3D Imaging Revolutionizes Orthodontics
By Paul L. Ouellette, DDS, MS, ABO // February 21, 2013
ABOVE VIDEO: The Ouellettes have developed the concept of the “Polymorphic Cube” skeletal base or the anatomical foundation. The above video demonstrates how this information can be used to make diagnostic decisions and often discover patients predisposed to obstructive sleep apnea (OSA).
Panoramic X-Rays Have Significant Limitations
Orthodontists are trained to diagnose, treatment plan and straighten crooked teeth. Two-dimensional x-rays such as panoramic, cephalometric, occlusal and periapical x-rays are the current standard of care used by 95 percent of orthodontists worldwide.
Using current dental imaging technology to diagnose orthodontic problems may not reveal the complete picture. The majority of orthodontic cases are diagnosed and treatment planned using 2D x-rays. Cone Beam Computed Tomography (3D CBCT) imaging recently introduced to orthodontics is changing the way we diagnose and safely move teeth.
In 1960-1970s Larry Andrews, DDS introduced the concept of the Six Keys to Optimal Occlusion (bite relationship) and the Andrews Straightwire Orthodontic Appliance (pre-adjusted braces).
Prior to Dr. Andrew’s significant contribution to orthodontics, doctors had to make multiple adjustments to archwires to effectively move teeth into corrected positions. In other words, the archwire was the key to moving teeth.
The Andrews Straightwire protocol transferred the force systems into the brackets (braces).
Precise angulations, in-out adjustments, tipping, torque and other force components were engineered into the braces. Therefore, the orthodontist could use a straight pre-formed wire to efficiently move teeth. Andrew’s concept was a paradigm shift in orthodontics that dramatically shortened treatment times and improved the overall quality of cases.
The majority of orthodontists today use a Straightwire protocol or variations of Andrews orthodontic appliance.
3D CBCT IMAGING GIVES COMPLETE PICTURE
The introduction of 3D CBCT imaging has now given us a more complete picture of how effective and safe orthodontic treatments can be using Andrew’s concepts.
3D CBCT images of teeth are near 100 percent accurate and have minimal distortions. The “Anatomical Truth” as stated by Dr. Scott Ganz, Maxillofacial Prosthodontist and Implant Surgeon, reveals what is really happening under the hood.
Determining the amount of bone around each tooth and identifying areas of thin bone or no bone is now possible before initiating orthodontic tooth movement.
SAFE TOOTH MOVEMENT
Impacted teeth can be safely retrieved if the doctor is able to determine the exact position of teeth prior to administering orthodontic forces. The picture below illustrates a significant complication of applying orthodontic forces to two maxillary impacted canines (upper eye-teeth). Sadly, the patient lost six front teeth because the treating doctor used 2D images to plan the movement of the impacted teeth. 3D CBCT is the evolving standard of care and is recommended for most impaction cases to avoid complications.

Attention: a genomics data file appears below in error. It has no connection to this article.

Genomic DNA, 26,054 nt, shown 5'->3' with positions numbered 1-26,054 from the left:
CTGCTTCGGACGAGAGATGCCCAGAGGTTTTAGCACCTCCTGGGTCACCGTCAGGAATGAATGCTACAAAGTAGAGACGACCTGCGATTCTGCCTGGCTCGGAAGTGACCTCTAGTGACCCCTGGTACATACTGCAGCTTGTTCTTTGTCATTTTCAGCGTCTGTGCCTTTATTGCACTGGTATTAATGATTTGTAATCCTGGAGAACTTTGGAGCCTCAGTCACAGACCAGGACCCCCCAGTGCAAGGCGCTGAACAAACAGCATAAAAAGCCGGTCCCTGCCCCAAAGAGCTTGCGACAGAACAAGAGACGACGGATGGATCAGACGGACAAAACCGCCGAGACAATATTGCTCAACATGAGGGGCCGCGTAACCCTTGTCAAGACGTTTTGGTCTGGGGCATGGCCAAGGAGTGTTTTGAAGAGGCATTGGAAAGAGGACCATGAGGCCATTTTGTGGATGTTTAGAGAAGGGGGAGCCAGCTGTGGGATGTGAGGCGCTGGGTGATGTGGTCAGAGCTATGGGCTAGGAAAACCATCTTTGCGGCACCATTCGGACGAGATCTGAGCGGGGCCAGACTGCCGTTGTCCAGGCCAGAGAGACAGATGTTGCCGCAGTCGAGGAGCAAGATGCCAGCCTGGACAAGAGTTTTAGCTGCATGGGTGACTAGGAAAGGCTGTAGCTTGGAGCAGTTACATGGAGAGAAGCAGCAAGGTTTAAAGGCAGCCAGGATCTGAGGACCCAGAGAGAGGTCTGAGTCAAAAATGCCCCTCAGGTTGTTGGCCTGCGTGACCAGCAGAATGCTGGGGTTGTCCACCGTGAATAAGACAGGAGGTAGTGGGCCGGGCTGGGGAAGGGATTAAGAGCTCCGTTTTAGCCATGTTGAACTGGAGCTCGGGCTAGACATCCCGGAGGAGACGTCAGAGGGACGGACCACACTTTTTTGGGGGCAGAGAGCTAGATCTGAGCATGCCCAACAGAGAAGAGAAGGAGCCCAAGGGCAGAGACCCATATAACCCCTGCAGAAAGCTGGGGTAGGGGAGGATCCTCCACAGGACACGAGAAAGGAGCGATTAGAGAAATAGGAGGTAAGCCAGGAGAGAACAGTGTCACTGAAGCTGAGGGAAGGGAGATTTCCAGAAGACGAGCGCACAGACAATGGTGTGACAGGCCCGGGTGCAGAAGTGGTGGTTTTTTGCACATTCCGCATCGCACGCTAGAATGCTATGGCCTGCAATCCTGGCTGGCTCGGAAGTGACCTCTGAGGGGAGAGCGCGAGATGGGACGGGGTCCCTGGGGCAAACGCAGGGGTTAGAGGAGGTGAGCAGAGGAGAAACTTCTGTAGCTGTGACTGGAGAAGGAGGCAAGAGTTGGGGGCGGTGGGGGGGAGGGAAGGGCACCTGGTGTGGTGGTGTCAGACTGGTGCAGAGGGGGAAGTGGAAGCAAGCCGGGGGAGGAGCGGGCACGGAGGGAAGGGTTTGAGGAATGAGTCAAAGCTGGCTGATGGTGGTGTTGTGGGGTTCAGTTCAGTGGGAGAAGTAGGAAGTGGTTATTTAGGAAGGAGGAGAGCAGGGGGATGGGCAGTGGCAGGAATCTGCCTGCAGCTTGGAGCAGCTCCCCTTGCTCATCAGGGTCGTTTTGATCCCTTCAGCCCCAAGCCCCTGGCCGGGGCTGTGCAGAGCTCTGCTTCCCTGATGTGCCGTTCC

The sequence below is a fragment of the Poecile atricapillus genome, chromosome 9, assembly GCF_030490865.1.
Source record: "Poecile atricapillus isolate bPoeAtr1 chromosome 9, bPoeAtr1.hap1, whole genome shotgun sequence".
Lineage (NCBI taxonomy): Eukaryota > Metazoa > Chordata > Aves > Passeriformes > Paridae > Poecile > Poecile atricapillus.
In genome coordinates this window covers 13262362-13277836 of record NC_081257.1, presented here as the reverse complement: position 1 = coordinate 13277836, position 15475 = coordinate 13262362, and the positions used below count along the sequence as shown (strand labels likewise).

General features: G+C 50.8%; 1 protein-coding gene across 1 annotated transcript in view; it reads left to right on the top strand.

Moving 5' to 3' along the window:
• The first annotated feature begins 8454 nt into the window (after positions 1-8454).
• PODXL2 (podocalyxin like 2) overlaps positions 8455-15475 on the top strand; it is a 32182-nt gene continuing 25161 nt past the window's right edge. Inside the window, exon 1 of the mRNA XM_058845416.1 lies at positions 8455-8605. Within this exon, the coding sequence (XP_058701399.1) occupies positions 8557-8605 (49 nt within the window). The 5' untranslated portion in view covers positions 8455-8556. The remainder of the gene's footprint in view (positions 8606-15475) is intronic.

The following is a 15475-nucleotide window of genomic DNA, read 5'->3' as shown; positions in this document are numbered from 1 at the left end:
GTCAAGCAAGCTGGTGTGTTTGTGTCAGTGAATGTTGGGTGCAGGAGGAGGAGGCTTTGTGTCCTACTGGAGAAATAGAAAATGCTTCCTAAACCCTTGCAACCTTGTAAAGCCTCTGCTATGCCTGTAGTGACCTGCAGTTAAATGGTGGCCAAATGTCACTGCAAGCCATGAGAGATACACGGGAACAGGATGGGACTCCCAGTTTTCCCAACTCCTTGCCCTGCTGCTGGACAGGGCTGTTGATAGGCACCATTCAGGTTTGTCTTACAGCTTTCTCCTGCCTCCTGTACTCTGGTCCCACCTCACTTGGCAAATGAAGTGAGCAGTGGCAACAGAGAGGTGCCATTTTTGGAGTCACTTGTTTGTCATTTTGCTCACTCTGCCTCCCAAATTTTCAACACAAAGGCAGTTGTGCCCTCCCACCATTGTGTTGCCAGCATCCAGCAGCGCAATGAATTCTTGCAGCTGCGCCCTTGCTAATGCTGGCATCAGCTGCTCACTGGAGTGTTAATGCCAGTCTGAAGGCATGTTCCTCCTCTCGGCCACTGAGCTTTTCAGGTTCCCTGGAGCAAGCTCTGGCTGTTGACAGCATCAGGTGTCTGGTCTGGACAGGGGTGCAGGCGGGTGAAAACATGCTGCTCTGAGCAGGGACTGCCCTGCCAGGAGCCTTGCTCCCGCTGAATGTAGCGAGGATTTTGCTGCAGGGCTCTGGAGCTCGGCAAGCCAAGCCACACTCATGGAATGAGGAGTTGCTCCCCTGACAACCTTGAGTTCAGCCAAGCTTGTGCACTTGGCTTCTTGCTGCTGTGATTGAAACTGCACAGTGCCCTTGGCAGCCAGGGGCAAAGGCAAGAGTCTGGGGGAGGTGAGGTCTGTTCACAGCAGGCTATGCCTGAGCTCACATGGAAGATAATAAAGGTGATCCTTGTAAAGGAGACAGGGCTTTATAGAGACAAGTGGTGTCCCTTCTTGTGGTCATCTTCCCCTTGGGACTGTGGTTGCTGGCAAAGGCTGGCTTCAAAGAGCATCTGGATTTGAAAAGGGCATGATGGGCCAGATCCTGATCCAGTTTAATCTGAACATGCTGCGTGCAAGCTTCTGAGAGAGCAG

PANORAMIC X-RAY SHORTCOMINGS
Panoramic x-rays have significant limitations that must be considered when making diagnostic decisions.
Panoramic x-rays have significant limitations that must be considered when making diagnostic decisions. Panoramic images are generally magnified, exhibit distortions, double or triple images and have superimposed anatomical structures. Often these shortcomings can hide supernumerary (extra teeth) or missing teeth. On the panoramic image below you can see some of the problems described.
Panoramic images are generally magnified, exhibit distortions, double or triple images and have superimposed anatomical structures. Often these shortcomings can hide supernumerary (extra teeth) or missing teeth. On the panoramic image below you can see some of the problems described.
3D Imaging makes it possible to quantify or discover anatomical asymmetries present in the majority of orthodontic patients prior to initiating treatment. Anatomical variation in the human head and neck is the norm, not the exception!
The Ouellettes have developed the concept of the “Polymorphic Cube” skeletal base or the anatomical foundation. The above video demonstrates how this information can be used to make diagnostic decisions and often discover patients predisposed to obstructive sleep apnea (OSA).
The airway is a significant area to be evaluated for the most comprehensive orthodontic diagnosis according to Doctor Juan Carlos Quintero of Miami, Florida. The etiology (cause) of malocclusion, planning for orthodontic relapse and predicting future airway issues can now be quantified with 3D imaging.
For more information call 321-779-0000 or log on to DentalSpecialist.com
ABOUT THE AUTHOR
Paul L. Ouellette, DDS, MS, ABO, is a board certified orthodontist who has practiced for more than 35 years. He received his college education and Bachelor of Science degree at Texas A&M University. He studied dentistry at Loyola University in Chicago, Illinois, where he earned his Doctorate of Dental Surgery, Certificate of Orthodontic Specialty, and Masters Degree in Oral Biology. Dr. Ouellette has three Dental Specialist office locations in Brevard County, Florida, and can be reached at 321-779-0000, or Dental Specialists.com.